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28 October 2014

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You are in: Manchester > Entertainment > Arts, Film and Culture > Arts and Literature > The lord restored

George Gordon Byron, 6th Baron Byron of Rochdale

George Gordon Byron

The lord restored

There can be no more controversial figures in British literature than George Gordon Byron. Since his death in 1824, he has often been vilified as an over-sexed Regency dandy more interested in extravagance and debauchery than his poetry.

Lord Byron

- George Gordon Byron, 6th Baron Byron of Rochdale, was born on 22 January, 1788 and died on 19 April, 1824.
- His major works include Don Juan, The Giaour, Prometheus, Childe Harold's Pilgrimage, The Prophecy of Dante and The Deformed Transformed
- He became a world icon by combining freedom-championing poetry with political action, to the point that he actually helped liberate Greece from the Turks

And while there may be an element of truth to those claims (such was his reputation in his lifetime that one of his lover’s described him as 'mad, bad and dangerous to know'), a new centre at the University of Manchester’s John Rylands Library is looking to set the record straight by bringing together an archive of Lord Byron’s work.

Bigger than Shakespeare

The Byron Centre will be the first multidisciplinary grouping of academics dedicated to investigating the massive significance of Byron in European literature, music, art and politics.

Within it will be an archive of his work and works influenced by him, along with a small handbag made by Byron's childhood love Mary Chaworth, material from Byron Societies around the world and 30 years of research by renowned Byron enthusiast Megan Boyes, all topped off with a bronze bust of the poet, made by Greek sculptor Nicolas Kotziamani.

George Gordon Byron by Thomas Phillips

George Gordon Byron by Thomas Phillips

For the archive’s director, Dr Alan Rawes, the time is right for Byron to take his deserved place amongst the literary elite.

"There is a Wordsworth Centre, there’s a Shakespeare Centre and in somewhere like Germany in the nineteenth century, Byron was bigger than Shakespeare, while – and Wordworthians will disagree with me on this – in world terms, he’s a much more important figure in European Romanticism than Wordsworth.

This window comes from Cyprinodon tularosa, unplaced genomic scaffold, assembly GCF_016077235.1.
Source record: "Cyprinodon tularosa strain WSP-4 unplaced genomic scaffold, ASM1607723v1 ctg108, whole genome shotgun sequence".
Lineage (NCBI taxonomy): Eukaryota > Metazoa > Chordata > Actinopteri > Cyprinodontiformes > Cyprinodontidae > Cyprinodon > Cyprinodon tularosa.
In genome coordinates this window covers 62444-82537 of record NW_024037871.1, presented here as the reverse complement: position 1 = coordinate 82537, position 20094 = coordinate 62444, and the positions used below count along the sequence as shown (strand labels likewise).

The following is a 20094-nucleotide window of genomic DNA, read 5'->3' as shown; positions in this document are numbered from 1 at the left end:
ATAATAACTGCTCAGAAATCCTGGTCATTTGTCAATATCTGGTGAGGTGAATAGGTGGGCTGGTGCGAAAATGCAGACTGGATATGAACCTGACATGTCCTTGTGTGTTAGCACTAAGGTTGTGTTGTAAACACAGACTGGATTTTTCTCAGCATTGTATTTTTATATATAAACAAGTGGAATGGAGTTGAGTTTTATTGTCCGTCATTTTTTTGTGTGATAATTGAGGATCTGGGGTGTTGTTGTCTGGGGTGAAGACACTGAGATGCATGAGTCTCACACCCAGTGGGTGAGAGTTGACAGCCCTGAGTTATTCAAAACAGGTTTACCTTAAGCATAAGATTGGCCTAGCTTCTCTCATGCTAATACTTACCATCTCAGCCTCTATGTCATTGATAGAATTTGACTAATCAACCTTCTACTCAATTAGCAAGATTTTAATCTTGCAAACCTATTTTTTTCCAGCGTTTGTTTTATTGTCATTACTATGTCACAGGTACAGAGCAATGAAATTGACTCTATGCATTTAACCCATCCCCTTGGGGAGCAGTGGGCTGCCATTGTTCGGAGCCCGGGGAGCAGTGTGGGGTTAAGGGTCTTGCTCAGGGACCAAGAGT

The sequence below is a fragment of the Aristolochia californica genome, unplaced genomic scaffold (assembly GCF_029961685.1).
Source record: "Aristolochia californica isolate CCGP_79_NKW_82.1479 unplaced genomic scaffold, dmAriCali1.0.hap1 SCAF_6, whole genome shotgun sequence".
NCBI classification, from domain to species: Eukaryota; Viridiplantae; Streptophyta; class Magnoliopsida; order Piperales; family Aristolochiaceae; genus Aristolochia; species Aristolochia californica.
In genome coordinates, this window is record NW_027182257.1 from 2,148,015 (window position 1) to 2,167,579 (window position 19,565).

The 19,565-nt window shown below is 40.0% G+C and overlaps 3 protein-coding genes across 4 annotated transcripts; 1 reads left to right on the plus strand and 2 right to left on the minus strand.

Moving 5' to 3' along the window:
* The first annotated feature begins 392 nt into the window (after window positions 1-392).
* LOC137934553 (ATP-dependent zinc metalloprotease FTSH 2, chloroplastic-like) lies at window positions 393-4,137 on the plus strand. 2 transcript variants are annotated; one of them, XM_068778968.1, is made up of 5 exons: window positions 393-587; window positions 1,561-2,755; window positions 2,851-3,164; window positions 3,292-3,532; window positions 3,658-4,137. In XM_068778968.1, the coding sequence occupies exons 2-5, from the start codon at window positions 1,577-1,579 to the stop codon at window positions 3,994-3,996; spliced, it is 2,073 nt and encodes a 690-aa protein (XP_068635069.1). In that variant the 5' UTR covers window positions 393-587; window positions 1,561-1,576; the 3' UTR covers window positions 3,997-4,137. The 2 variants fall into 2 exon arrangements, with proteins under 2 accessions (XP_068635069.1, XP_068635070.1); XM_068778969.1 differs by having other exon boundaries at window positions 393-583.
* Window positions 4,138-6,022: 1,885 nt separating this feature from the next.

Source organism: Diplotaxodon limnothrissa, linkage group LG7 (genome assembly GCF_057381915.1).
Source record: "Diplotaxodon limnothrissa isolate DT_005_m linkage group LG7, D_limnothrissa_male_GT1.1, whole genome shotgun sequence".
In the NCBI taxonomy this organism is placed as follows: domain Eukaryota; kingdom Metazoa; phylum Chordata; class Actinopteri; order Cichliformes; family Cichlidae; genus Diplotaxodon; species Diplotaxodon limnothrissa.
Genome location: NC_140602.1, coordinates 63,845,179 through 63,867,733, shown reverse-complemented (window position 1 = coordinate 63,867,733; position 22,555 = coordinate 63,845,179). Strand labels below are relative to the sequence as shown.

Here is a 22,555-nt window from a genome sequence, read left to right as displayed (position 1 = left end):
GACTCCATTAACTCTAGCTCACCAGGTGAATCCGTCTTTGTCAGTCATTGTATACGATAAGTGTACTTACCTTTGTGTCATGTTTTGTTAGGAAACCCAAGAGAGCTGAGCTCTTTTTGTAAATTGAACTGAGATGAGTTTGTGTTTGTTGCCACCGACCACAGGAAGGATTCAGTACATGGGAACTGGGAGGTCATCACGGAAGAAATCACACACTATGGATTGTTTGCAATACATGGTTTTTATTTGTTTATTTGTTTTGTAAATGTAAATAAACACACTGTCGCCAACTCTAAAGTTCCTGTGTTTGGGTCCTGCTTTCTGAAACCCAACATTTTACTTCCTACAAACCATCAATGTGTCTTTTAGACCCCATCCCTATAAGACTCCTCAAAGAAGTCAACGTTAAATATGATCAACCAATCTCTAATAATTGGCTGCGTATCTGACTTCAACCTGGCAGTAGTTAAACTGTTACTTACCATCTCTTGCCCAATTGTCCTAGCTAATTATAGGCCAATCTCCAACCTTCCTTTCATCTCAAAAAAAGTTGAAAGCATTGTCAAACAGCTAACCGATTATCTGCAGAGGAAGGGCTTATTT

"So in a sense, it’s a case of us catching up. There are statues of Byron all over Europe, more than 40 operas have been inspired by his writing, and he was a formative influence on, among many others, Lamartine, Pushkin, Nietzsche, Berlioz, Liszt, Delacroix, Bismarck and Mazzini.

"Byron was one of the biggest cultural figures in nineteenth century Europe and yet Britain has been resistant to acknowledge this."

John Rylands Library

The John Rylands Library

Detracting from his greatness

The reasons for that resistance come from the poet’s non-literary interests and the times that came after his life. As Dr Rawes explains, the British Victorians let “Byron's bisexuality and affair with his half-sister detract from his greatness”. In fact, it’s only in recent times that scholars and readers have been willing to separate the man and the myth.

"Even in British culture in the 1950s, there’s a lot going on the level of subculture but the mainstream culture is still strongly moral and reactionary, and Byron isn’t a figure that isn’t going to fit into that. Post-60s, Byron becomes a much more available figure.

"But also tastes change. Up to the 50s, people liked well-wrought beautiful poetry, like Keats, rather than a chatty, racy, slighty bawdy Byron voice, but that has become more popular since the late twentieth century.

Lord Byron by George Cruikshank

Lord Byron by George Cruikshank

"So a number of things have shifted in British culture that might give Byron more room and allow people to hear what’s good about him."

And Dr Rawes is sure that part of Byron’s growing appeal is the poet’s fluid notions of gender and interest in the place of sex and sexuality in human life, things that he sees as being very relevant to modern times.

"They are topics that in more reactionary times vanish from discussions, but these days we’re much more open with speaking about these areas.

"Byron was one of the biggest cultural figures in nineteenth century Europe and yet Britain has been resistant to acknowledge this."

Dr Alan Rawes on the British approach to Lord Byron

"And of course, he has a political edge that we’re much more comfortable with – he speaks of the revolutionary or at least stands for the underdog, things that ages previously weren’t quite so happy to discuss."

A sort of homecoming

Revolutionary, chatty, racy, slightly bawdy… it’s a description that could fit Manchester as well as the great poet, but it’s not the reason why the Byron Centre is being opened here – that is much simpler, says Dr Rawes.

"Firstly, it’s the library itself. It’s a growing centre of a number of special collections and Byron can only add to that.

"But perhaps more importantly, Byron was Baron of Rochdale in the Palatine of Lancashire, so I suppose, in a way, we’re his local university."

The Byron Centre is launched on Thursday 13 September at the John Rylands Library

last updated: 12/09/07

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